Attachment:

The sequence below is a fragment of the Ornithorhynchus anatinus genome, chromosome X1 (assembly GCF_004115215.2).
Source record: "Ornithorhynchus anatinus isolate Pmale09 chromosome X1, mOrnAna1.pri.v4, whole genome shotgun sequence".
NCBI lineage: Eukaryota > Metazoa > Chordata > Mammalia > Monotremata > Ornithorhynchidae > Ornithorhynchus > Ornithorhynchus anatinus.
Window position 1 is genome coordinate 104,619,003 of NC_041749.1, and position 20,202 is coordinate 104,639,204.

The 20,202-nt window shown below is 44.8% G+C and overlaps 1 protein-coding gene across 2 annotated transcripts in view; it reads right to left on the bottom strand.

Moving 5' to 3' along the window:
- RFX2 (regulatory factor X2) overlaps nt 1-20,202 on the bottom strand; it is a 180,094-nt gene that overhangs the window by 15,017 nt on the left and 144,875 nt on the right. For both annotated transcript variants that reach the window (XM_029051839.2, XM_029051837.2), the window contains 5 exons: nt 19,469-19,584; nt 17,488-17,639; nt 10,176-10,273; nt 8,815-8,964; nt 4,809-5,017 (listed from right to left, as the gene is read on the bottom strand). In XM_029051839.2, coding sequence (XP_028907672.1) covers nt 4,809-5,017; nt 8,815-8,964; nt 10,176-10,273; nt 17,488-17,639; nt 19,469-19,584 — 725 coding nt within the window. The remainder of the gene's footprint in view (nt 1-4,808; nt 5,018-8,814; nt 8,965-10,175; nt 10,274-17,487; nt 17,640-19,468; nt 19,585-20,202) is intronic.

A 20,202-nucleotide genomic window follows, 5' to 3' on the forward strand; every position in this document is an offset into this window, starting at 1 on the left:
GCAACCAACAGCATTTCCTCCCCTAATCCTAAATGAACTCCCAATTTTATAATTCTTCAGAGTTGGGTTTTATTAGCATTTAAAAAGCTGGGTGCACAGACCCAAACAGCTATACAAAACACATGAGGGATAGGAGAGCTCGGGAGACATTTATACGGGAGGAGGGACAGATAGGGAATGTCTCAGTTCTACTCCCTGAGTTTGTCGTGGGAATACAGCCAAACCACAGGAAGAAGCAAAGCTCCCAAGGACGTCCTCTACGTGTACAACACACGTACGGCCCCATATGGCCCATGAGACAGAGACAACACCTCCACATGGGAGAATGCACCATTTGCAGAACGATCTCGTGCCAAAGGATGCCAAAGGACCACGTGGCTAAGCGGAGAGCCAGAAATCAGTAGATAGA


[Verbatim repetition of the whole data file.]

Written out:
The sequence below is a fragment of the Ornithorhynchus anatinus genome, chromosome X1 (assembly GCF_004115215.2).
Source record: "Ornithorhynchus anatinus isolate Pmale09 chromosome X1, mOrnAna1.pri.v4, whole genome shotgun sequence".
NCBI lineage: Eukaryota > Metazoa > Chordata > Mammalia > Monotremata > Ornithorhynchidae > Ornithorhynchus > Ornithorhynchus anatinus.
Window position 1 is genome coordinate 104,619,003 of NC_041749.1, and position 20,202 is coordinate 104,639,204.

The 20,202-nt window shown below is 44.8% G+C and overlaps 1 protein-coding gene across 2 annotated transcripts in view; it reads right to left on the bottom strand.

Moving 5' to 3' along the window:
- RFX2 (regulatory factor X2) overlaps nt 1-20,202 on the bottom strand; it is a 180,094-nt gene that overhangs the window by 15,017 nt on the left and 144,875 nt on the right. For both annotated transcript variants that reach the window (XM_029051839.2, XM_029051837.2), the window contains 5 exons: nt 19,469-19,584; nt 17,488-17,639; nt 10,176-10,273; nt 8,815-8,964; nt 4,809-5,017 (listed from right to left, as the gene is read on the bottom strand). In XM_029051839.2, coding sequence (XP_028907672.1) covers nt 4,809-5,017; nt 8,815-8,964; nt 10,176-10,273; nt 17,488-17,639; nt 19,469-19,584 — 725 coding nt within the window. The remainder of the gene's footprint in view (nt 1-4,808; nt 5,018-8,814; nt 8,965-10,175; nt 10,274-17,487; nt 17,640-19,468; nt 19,585-20,202) is intronic.

A 20,202-nucleotide genomic window follows, 5' to 3' on the forward strand; every position in this document is an offset into this window, starting at 1 on the left:
GCAACCAACAGCATTTCCTCCCCTAATCCTAAATGAACTCCCAATTTTATAATTCTTCAGAGTTGGGTTTTATTAGCATTTAAAAAGCTGGGTGCACAGACCCAAACAGCTATACAAAACACATGAGGGATAGGAGAGCTCGGGAGACATTTATACGGGAGGAGGGACAGATAGGGAATGTCTCAGTTCTACTCCCTGAGTTTGTCGTGGGAATACAGCCAAACCACAGGAAGAAGCAAAGCTCCCAAGGACGTCCTCTACGTGTACAACACACGTACGGCCCCATATGGCCCATGAGACAGAGACAACACCTCCACATGGGAGAATGCACCATTTGCAGAACGATCTCGTGCCAAAGGATGCCAAAGGACCACGTGGCTAAGCGGAGAGCCAGAAATCAGTAGATAGA